NYC is big. Like, really big. It'd be hard to simulate it in a granular fashion that SimCity games tend to do, in a way that's intelligible. You'd need more macro tools available to you, not to mention more types of zones.

    As for what would happen if there were no public employees in the city... well, you'd immediately depress the economy because you'd be putting hundreds of thousands out of work. As you'd also be killing public services (as there would be no civil servants) you'd end up killing the tax base (between related job losses and a general exodus for more viable markets) and thus still end up with major deficits despite a much smaller budget.
    Nalano H. Wildmoon
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  14. #1314
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    Quote Originally Posted by Nalano View Post
    NYC is big. Like, really big. It'd be hard to simulate it in a granular fashion that SimCity games tend to do, in a way that's intelligible. You'd need more macro tools available to you, not to mention more types of zones.

    As for what would happen if there were no public employees in the city... well, you'd immediately depress the economy because you'd be putting hundreds of thousands out of work. As you'd also be killing public services (as there would be no civil servants) you'd end up killing the tax base (between related job losses and a general exodus for more viable markets) and thus still end up with major deficits despite a much smaller budget.
    No question, of course that government jobs disappearing would be a catastrophe.

    My question was, rather, if that town earns it's existence, earns money in any way significant, or is it just a government expense, for teachers, pensioners and so on.
    I asked because lots of small to intermediate towns like the one described by Subatomic live trough this situation, reminders of other times but not economical functional communities.

    As for you and NY, it's funny how much NY coincides with your universe. :D
    I'll just make some quotes from Douglas Adams, replacing "universe" and "space" with NY, just see how well they fit:

    "NY is big. You just won't believe how vastly, hugely, mind- bogglingly big it is. I mean, you may think it's a long way down the road to the chemist's, but that's just peanuts to NY."

    "In the beginning the NY was created. This has made a lot of people very angry and has been widely regarded as a bad move."


    "There is a theory which states that if ever anybody discovers exactly what the NY is for and why it is here, it will instantly disappear and be replaced by something even more bizarre and inexplicable. There is another theory which states that this has already happened."

    :D
    And, before you do, I'll put here the quote that fits me, in this situation:
    "Human beings, who are almost unique in having the ability to learn from the experience of others, are also remarkable for their apparent disinclination to do so."
    Last edited by tadada; 26-03-2013 at 02:08 PM.

  15. #1315
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    One of the things about NY is entirely geographical, its it's location. I don't know all the details and history, but I know of at least one place setup there mainly because it was a hub of transport and commerce, and is now migrating because the transit systems (boats :P) are not needed or can now be sourced else where (further "up state").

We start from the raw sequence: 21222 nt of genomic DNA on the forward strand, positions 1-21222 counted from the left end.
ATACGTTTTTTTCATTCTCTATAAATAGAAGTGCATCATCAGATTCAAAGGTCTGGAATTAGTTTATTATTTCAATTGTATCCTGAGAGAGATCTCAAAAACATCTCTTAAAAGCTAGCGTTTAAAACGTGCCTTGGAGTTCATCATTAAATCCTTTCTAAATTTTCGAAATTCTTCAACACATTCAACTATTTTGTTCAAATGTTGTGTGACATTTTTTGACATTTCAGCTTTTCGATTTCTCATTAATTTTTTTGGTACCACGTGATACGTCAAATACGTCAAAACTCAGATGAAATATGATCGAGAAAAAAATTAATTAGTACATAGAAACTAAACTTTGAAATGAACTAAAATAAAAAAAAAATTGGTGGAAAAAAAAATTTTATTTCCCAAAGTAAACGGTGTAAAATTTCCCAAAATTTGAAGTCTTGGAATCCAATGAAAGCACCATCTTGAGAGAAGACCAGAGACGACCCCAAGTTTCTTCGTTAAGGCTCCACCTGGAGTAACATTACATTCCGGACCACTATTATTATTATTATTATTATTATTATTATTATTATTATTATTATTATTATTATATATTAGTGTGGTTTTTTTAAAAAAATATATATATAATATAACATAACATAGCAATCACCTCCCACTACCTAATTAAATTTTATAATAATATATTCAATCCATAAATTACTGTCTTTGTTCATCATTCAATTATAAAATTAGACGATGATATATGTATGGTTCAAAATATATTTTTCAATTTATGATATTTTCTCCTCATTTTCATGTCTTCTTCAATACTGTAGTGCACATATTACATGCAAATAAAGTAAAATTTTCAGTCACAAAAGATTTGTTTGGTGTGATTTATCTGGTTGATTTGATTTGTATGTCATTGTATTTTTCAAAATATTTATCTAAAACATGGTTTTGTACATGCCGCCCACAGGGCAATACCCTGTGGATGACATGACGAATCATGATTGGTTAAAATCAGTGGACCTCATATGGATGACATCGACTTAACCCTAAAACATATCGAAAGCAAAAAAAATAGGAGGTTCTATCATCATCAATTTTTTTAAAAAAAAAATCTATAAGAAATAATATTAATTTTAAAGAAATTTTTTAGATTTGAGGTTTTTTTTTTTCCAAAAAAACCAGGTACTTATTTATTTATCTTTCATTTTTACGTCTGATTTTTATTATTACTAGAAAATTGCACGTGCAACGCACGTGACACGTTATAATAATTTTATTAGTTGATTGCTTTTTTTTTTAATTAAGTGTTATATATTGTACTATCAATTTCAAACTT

16. #1316
    Secondary Hivemind Nexus Nalano's Avatar
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    Quote Originally Posted by tadada View Post
    My question was, rather, if that town earns it's existence, earns money in any way significant, or is it just a government expense, for teachers, pensioners and so on.
    I asked because lots of small to intermediate towns like the one described by Subatomic live trough this situation, reminders of other times but not economical functional communities.
    New York City is a net giver in tax money compared to the government services it receives. We generate a profit for the federal and state government. We are a cash cow - indeed, the entire point of cities (besides historic defensibility) is economic efficiency. We subsidize communities that are not self-sufficient, and indeed the entire point of a federal government is that communities that need support get support from communities that are capable of giving it.

    The irony of the "by your own bootstraps" GOP doctrine is that most of the states that vote GOP (or espouse a particularly libertarian worldview) are net takers of federal funds.

    But as to your original point - whether we're a welfare state - yes, we are. But we pay for it. Even Hizzoner Bloomberg says that we pay high taxes because we want the services those taxes provide.

    Quote Originally Posted by TechnicalBen View Post
    One of the things about NY is entirely geographical, its it's location. I don't know all the details and history, but I know of at least one place setup there mainly because it was a hub of transport and commerce, and is now migrating because the transit systems (boats :P) are not needed or can now be sourced else where (further "up state").
    New York is a natural port, which means it has land masses that stop high waves from the ocean and is still deep enough to allow ships to butt right against the land without grounding. New York has a wide, navigable river, which was extended through canals to the Great Lakes. New York is mostly on top of granite, which is easy to build on.

    However...

    New York's natural port is insufficient for the largest of modern container ships, which is why major shipping interests are now in the Port of Newark/Elizabeth, dredged out from Newark bay across the Hudson from the city proper. New York is separated from the mainland by a large river, which has historically barred direct freight rail access to the country and limited intercity passenger rail, which has stagnated heavy industry within the city.